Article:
March 23, 2023
Ithaca, NY | 44°F


Faculty call for balance of power

Members of the Executive Committee of the Faculty Council at Ithaca College are calling for change in the way the college is governed.

About 70 faculty members gathered in a town-hall style meeting Oct. 9 to voice their concerns about the college’s increasingly top-down model of governing, especially with the implementation of IC 20/20’s new Integrated Core Curriculum and the new student media policy. The Executive Committee of the Faculty Council, which has 30 members, now plans to meet with President Tom Rochon and Marisa Kelly, provost and vice president for educational affairs, to discuss the need for more faculty input in college decision-making

Concerns about the fast-paced implementation of IC 20/20 policies and the college taking on a more centralized, corporate structure drove the call for change.

The concept of shared governance, which allows faculty to have a larger role in policy decisions, does not force the administration to call every action to a vote but offers a pathway to greater faculty involvement in issues that directly affect them and their students. Though the ultimate authority for decisions on academic policies lies with the board of trustees, power is delegated to the president to manage the college and faculty to set academic requirements and standards.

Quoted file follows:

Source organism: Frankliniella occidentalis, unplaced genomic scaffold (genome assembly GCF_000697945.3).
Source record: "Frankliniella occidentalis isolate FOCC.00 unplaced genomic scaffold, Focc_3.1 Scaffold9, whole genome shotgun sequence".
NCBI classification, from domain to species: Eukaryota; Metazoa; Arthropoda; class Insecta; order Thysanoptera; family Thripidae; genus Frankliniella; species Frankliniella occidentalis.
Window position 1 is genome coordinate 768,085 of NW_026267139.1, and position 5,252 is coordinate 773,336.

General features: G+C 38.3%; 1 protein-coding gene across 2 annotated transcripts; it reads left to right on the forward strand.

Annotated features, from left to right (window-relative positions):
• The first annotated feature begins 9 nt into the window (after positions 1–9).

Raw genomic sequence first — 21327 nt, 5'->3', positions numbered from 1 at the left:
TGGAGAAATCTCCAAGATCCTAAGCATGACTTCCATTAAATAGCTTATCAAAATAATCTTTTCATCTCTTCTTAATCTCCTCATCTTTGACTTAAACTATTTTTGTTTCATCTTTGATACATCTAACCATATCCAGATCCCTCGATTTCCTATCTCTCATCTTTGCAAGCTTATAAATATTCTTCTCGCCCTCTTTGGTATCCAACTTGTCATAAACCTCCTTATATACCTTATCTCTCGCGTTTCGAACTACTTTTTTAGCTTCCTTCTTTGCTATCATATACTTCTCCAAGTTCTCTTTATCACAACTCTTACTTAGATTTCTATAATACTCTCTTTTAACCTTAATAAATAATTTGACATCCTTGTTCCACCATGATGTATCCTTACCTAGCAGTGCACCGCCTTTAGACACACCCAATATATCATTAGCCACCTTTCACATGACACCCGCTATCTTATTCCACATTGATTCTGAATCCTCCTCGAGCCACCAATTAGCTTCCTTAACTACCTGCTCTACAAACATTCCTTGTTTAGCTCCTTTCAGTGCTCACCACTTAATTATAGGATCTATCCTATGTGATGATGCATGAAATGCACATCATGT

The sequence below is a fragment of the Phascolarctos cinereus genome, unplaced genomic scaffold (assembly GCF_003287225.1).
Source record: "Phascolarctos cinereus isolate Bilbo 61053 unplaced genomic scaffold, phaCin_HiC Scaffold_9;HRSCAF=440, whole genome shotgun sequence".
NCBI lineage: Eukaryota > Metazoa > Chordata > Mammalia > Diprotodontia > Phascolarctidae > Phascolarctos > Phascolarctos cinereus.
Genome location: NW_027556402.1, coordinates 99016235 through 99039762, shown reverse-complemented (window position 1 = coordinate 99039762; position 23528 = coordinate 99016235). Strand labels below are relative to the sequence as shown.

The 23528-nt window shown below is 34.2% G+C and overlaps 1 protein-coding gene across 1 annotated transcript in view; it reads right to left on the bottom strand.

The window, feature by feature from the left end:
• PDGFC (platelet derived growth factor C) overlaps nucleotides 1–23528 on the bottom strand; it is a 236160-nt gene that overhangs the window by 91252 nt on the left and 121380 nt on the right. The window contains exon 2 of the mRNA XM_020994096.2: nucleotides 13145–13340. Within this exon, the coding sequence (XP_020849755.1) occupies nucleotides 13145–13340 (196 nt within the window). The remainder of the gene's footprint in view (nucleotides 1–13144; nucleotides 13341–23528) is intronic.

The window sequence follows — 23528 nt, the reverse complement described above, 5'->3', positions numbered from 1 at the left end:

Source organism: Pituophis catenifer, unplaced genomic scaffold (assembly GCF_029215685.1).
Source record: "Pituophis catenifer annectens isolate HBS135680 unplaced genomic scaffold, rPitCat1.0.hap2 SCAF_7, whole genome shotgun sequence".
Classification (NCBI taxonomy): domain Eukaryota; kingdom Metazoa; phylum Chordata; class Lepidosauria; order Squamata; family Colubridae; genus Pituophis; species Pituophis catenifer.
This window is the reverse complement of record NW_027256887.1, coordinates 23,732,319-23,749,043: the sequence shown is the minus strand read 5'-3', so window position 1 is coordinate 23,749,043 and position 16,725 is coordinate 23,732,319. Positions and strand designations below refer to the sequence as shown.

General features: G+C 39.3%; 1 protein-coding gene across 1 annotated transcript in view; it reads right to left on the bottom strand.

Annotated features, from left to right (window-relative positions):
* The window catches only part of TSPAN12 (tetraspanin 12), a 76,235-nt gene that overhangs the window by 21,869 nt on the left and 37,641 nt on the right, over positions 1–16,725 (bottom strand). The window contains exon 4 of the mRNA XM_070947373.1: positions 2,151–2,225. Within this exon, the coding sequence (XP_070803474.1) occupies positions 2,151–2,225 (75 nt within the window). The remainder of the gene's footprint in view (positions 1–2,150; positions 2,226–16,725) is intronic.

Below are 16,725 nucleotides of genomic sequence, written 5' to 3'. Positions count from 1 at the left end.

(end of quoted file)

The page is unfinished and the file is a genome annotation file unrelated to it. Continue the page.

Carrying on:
While IC 20/20 is being put into practice, top administrators should take extra steps to ensure as many voices as possible are being represented in the new curriculum while still allowing the process to progress in a timely manner.

Because faculty spend more time with students and with the curriculum on a day-to-day basis, their opinions are crucial to making IC 20/20 successful.

The responsibility for communication lies with both the administration and the faculty. If the college expects to create an environment where educational and personal growth for its students is fostered, the faculty and the administration must combine their expertise to ensure all policies are created and executed in a way that most benefits students.

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